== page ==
Gawker Media owner Nick Denton Tweeted earlier this evening, asking if the rumors he’d heard about Business Insider editor John Carney’s firing were true. Well, Nick, here’s your answer: John Carney, managing editor of financial news and gossip vertical Clusterstock at Business Insider, was let go this afternoon by B.I. owner Henry Blodget, we’ve confirmed with sources familiar with the matter.
This…is going to take quite a few people by surprise. Nobody from the company we spoke with certainly saw it coming, either.
We’re told Carney was fired by Blodget this afternoon, and it was speculated that this was the result of the last few weeks of disagreements between Blodget, publisher Julie Hansen, and Carney over how to best run Business Insider: Blodget wanted more sensational, pageview-grabbing posts and click-friendly features like galleries, while Carney wanted to put forth breaking news scoops that told a longer narrative. It was also speculated that Carney, one of the highest paid members on the Business Insider staff, wasn’t bringing the traffic numbers to sufficiently satisfy Henry Blodget, given his high profile within the financial reporting world, but that Clusterstock’s homepage had the highest traffic of all the verticals at Business Insider during Carney’s tenure, and that his own stories generated “tons of [unique visitors].”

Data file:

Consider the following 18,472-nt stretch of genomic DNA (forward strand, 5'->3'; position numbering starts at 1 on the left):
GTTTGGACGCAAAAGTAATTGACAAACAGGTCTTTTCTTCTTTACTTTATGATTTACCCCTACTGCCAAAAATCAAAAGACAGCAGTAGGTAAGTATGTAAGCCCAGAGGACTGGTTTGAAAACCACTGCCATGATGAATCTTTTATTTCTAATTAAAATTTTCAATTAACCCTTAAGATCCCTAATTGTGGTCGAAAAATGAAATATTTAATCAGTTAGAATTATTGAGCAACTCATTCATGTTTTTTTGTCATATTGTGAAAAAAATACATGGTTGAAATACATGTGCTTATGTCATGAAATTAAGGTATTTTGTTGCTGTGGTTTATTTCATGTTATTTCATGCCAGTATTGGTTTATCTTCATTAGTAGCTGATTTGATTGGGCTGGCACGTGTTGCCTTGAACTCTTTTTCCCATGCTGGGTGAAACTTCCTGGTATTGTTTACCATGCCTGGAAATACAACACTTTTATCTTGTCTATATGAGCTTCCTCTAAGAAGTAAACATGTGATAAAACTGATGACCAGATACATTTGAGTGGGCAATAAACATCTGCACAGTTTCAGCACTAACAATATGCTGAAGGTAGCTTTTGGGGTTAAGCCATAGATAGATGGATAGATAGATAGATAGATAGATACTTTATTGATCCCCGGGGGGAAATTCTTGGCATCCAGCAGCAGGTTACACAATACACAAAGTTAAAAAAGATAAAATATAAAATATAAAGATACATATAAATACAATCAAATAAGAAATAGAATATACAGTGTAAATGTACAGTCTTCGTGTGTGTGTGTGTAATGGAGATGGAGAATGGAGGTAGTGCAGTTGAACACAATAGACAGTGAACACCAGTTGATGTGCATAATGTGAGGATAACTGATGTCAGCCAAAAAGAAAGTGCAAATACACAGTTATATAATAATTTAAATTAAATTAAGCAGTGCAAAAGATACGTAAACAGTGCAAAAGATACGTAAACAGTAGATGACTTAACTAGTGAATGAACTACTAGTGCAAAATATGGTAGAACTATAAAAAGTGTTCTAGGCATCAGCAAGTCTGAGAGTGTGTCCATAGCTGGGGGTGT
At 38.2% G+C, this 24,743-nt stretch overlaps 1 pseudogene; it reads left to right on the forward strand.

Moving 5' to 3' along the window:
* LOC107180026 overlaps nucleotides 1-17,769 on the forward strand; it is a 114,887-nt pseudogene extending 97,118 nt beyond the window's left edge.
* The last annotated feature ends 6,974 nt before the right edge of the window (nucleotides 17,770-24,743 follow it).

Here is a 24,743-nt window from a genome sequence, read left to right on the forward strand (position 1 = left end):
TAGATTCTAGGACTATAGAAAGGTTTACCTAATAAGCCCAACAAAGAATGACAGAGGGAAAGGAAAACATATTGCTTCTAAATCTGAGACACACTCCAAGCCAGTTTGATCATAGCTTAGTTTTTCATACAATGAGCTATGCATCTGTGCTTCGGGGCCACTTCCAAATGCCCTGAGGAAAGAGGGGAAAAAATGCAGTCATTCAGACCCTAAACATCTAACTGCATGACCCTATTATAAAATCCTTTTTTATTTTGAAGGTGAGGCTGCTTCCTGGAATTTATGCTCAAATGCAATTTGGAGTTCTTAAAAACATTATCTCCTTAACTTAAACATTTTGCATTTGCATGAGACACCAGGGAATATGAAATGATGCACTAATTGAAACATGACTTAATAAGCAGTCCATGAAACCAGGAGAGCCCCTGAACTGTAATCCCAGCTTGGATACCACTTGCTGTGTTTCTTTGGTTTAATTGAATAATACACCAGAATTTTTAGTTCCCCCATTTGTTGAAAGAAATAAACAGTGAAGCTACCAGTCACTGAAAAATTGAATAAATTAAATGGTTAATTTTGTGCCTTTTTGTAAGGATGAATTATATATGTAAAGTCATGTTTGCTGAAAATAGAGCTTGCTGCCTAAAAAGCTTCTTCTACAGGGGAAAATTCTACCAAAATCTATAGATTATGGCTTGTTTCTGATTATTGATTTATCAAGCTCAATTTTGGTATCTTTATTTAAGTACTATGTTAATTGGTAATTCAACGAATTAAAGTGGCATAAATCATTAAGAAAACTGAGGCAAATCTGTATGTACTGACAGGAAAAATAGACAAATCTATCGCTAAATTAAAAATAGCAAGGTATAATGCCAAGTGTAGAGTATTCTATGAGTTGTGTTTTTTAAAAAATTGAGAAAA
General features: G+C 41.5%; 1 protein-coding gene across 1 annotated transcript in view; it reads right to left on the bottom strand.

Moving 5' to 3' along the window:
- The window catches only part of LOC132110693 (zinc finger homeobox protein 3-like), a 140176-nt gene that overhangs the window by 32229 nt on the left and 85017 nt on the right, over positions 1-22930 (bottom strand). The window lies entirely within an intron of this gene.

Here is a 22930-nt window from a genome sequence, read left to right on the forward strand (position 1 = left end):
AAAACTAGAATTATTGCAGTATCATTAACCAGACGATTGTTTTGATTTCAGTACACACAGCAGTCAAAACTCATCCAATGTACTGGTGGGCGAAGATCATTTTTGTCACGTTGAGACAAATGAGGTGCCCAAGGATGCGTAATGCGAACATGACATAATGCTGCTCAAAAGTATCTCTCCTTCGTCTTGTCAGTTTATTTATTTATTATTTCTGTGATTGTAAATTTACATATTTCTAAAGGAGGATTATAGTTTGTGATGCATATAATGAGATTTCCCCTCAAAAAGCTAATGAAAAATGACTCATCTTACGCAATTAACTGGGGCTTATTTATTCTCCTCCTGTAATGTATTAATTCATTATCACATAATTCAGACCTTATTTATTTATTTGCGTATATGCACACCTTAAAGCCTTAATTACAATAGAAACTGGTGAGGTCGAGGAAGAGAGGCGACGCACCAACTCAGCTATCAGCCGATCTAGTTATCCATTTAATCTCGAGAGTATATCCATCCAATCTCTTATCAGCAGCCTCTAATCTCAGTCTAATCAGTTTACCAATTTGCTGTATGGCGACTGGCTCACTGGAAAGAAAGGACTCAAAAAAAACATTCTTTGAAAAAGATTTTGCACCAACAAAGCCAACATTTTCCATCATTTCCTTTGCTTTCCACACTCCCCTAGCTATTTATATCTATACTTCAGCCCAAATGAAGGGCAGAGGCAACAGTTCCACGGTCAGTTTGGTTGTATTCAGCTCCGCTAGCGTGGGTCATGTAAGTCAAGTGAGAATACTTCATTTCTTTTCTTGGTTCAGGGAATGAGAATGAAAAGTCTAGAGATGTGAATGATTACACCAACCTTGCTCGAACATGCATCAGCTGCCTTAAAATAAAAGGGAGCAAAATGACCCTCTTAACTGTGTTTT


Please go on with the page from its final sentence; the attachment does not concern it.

“Maybe Henry thought that the rewards for giving him the freedom he had didn’t pay out enough,” one source noted. “But the good will, the connections Carney had, we’re going to have a hard time compensating for that kind of thing. How can you?”
For the record, this is the second high-profile firing of a major New York news site lead editor in a little over a month; Gabriel Snyder was replaced as Editor-in-Chief of Gawker by Nick Denton last month when Gawker Media acquired Remy Stern’s site CityFile, and Stern along with it.
Carney started at Business Insider in September, 2008 when he left finance gossip site Dealbreaker, where he enjoyed a pretty solid tenure of scooping stories from under the mainstream financial press. At Business Insider, Carney further became a visible presence, hitting the finance TV news circuit regularly (even this morning, as he appeared on
MSNBC’s Fast Money CNBC’s The Call). His last post for Business Insider came at about 2PM, which is consistent with the timeline we’ve heard. Incidentally, we actually linked to one of Carney’s posts this afternoon, a screed on how government trying to fix Wall Street through regulatory reforms is futile, mostly, Carney argued, because the culture of that world is so deeply embedded within it.